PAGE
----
canals built to take localised floods
retain (verb) - keep, continue to have, not let go of something, not let it leave à¸£à¸±à¸à¸©à¸²
retain water - keep and store water at a place (not let it leave and flow away)
retain up to six million cubic metres of water
retention (noun) - the act or process of keeping something at a place
retention ponds - places to keep water
around 20 retention ponds help retain up to six million cubic metres of water before it is pumped out and drained to the sea
tunnels - a road or path under the ground, holes dug underground
seven giant tunnels have also been installed to help speed drainage
pump - to force water to flow in a certain direction to a certain plave (example: floodwaters were pumped out of the flooded street back to the river)
pump stations - special places with highpower pumps to remove water from a place
designated - chosen for a special purpose; chosen for something à¸à¸µà¹à¹à¸à¹à¸£à¸±à¸à¸à¸²à¸£à¹à¸à¹à¸à¸à¸±à¹à¸ à¹à¸à¹à¸à¸à¸±à¹à¸ marked, separated, or give a name for a particular purpose à¸à¸¹à¸à¸à¸³à¸«à¸à¸
canals and tunnels have been dug, retention ponds designated, and pump stations constructed to help drain the water.
floodwaters are directed to the sea by pumps, water drainage canals and tunnels
measures - actions taken to deal with a problem à¸¡à¸²à¸à¸£à¸²à¸à¸²à¸£
protection measures - actions taken to make safe (make sure no damage or injury)
the main protection measures against run-off are HM King's dyke and Pasak Cholsid dam in Saraburi further northeast of Bangkok
mass - large numbers à¸à¸³à¸à¸§à¸à¸¡à¸«à¸²à¸¨à¸²à¸¥
mass of water - a large amount of water
cope - deal with a problem, continue to operate and function despite problems (make it manageable) à¸£à¸±à¸à¸¡à¸·à¸à¸à¸±à¸ (See glossary)
another mass of water is travelling to Bangkok from the North, and the city has hardly any infrastructure to cope
block - to stop something from moving through or along something else à¸à¸µà¸à¸à¸§à¸²à¸ à¸à¸´à¸à¸à¸±à¹à¸
Massive run-off above Bangkok needs floodways to travel through the city, but man-made objects block its path
proposed - suggested (but not yet chosen or decided upon)
proposed the idea of a second ''Chao Phraya''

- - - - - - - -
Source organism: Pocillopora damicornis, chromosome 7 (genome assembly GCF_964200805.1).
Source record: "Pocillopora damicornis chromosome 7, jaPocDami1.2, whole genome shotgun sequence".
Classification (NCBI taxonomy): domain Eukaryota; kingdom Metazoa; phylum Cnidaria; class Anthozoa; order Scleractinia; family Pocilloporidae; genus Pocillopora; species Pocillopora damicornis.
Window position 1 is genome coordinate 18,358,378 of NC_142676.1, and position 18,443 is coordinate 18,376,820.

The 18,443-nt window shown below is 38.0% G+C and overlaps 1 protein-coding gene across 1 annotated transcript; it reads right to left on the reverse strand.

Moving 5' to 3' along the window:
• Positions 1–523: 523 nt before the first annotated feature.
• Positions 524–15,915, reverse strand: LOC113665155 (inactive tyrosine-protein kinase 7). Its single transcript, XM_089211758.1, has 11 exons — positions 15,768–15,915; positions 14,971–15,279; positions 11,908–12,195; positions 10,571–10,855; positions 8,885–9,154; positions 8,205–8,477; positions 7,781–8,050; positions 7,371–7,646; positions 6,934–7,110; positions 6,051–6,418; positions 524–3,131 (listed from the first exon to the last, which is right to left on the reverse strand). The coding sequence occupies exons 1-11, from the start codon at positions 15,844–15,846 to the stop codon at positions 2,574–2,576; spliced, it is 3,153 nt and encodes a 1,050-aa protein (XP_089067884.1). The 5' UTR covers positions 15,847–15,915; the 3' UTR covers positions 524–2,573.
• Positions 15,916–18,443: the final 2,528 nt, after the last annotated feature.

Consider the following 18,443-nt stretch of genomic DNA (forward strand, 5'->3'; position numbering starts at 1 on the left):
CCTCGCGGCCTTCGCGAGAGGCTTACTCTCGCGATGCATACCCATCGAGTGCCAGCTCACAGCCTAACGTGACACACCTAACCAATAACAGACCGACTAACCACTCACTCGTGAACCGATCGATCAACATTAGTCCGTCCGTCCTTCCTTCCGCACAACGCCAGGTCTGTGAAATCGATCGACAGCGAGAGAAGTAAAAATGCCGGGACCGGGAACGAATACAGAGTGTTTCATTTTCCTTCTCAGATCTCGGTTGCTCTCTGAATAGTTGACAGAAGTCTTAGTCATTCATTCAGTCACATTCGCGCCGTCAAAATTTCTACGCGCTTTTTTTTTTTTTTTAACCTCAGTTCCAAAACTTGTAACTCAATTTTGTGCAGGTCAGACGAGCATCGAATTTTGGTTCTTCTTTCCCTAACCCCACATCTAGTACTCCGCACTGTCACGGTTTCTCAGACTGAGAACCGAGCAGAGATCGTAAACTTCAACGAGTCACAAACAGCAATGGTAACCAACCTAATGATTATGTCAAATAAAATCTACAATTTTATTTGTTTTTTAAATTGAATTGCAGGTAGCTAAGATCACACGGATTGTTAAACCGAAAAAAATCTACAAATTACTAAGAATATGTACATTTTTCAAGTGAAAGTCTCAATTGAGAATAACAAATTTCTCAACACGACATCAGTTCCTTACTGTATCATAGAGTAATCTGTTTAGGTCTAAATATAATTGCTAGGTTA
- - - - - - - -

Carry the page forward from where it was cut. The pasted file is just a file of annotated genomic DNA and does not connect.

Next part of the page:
scrapped - cancelled, ended, discarded; decided not to continue with something, such as a plan or event à¸¢à¸¸à¸à¸´à¹à¸à¸à¸à¸µà¹à¸§à¸²à¸à¹à¸§à¹
lack - does not have à¸à¸²à¸à¹à¸à¸¥à¸
support - help, by giving money, for example à¸ªà¸à¸±à¸à¸ªà¸à¸¸à¸
lack of support - not getting any help
the idea was proposed some years ago but scrapped due to lack of support
profit - money that you make from selling goods and services after all your costs have been paid à¸à¸³à¹à¸£
non-profit - without profit
non-profit organisation - an organization that does not do any business for profit, called an NGO (non-governmental organization) (See Wikipedia and NGO)
regional non-profit organisation - an NGO operating in the ASEAN region (not just Thailand)
cope with flooding - be able to deal with floods (solve all the problems they create)
floodways to allow water to pass to the sea
responsibility - having to take care of some task as part of your job
come under the responsibility of - part of the job of
Some canals running through Bangkok come under the responsibility of the Irrigation Department
source - someone who gives information to the media à¹à¸«à¸¥à¹à¸à¸à¹à¸²à¸§
a source at the government's Flood Relief Operations Command (Froc)
spread - to gradually affect or cover a larger area à¹à¸à¸£à¹à¸«à¸¥à¸²à¸¢, à¹à¸à¸£à¹à¸à¸£à¸°à¸à¸²à¸¢ à¹à¸à¸£à¹à¸à¸£à¸°à¸à¸²à¸¢à¹à¸à¸à¸±à¹à¸§
the centre opened as flooding spread in Ayutthaya
viewpoints - opinions and beliefs about some issue
differing viewpoints - did not agree, had different opinions about something
bicker - fight, quarrel, argue
officials bickered as they had differing viewpoints on how to manage water
pay attention to - the things you are looking at and focusing on and thinking about
initially - at first; at the beginning à¹à¸à¹à¸à¸·à¹à¸à¸à¸à¹à¸ à¹à¸à¸£à¸°à¸¢à¸°à¸à¹à¸
inundated - flooded à¸à¸¹à¸à¸à¹à¸³à¸à¹à¸§à¸¡, à¸à¸¡à¸¥à¸à¹à¸à¹à¸à¹à¸³
The Irrigation Department initially paid attention mainly to floodwaters in the rivers and tried to manage them, even as fields were left inundated.
getting along - being friendly to each other (working together on a project without fighting)
they are getting along now, but it's a bit too late